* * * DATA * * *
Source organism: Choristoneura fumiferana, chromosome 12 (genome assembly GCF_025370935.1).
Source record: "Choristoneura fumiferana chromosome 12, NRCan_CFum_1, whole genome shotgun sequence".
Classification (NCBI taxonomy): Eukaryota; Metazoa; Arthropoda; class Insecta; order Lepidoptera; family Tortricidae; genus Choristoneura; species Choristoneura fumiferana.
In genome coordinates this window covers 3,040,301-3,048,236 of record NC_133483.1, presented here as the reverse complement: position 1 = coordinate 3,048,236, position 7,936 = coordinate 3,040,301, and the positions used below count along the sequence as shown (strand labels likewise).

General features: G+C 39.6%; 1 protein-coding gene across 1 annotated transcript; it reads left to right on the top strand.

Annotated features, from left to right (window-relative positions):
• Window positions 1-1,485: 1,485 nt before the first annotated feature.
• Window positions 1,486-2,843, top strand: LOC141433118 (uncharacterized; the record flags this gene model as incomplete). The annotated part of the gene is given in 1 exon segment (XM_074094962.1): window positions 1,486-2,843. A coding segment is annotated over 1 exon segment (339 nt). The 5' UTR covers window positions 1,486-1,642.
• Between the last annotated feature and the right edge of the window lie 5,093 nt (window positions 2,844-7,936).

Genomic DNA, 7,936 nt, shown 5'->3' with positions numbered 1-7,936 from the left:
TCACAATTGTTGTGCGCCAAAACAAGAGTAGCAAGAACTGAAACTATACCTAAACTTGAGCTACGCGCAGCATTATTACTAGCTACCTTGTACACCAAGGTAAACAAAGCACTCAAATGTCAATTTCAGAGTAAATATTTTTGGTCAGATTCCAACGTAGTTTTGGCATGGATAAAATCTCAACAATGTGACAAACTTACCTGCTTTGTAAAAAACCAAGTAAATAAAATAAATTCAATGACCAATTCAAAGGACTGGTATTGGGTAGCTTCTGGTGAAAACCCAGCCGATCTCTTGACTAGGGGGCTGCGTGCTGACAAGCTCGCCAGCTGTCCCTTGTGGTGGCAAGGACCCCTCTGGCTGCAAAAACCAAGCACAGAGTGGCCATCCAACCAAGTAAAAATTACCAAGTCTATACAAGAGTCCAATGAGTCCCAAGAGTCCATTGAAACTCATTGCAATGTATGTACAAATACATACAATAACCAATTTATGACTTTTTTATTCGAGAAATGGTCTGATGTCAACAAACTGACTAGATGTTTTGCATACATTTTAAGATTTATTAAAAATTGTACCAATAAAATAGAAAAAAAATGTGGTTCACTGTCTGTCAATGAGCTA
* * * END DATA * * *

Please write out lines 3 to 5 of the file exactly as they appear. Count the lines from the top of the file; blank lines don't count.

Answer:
Classification (NCBI taxonomy): Eukaryota; Metazoa; Arthropoda; class Insecta; order Lepidoptera; family Tortricidae; genus Choristoneura; species Choristoneura fumiferana.
In genome coordinates this window covers 3,040,301-3,048,236 of record NC_133483.1, presented here as the reverse complement: position 1 = coordinate 3,048,236, position 7,936 = coordinate 3,040,301, and the positions used below count along the sequence as shown (strand labels likewise).

General features: G+C 39.6%; 1 protein-coding gene across 1 annotated transcript; it reads left to right on the top strand.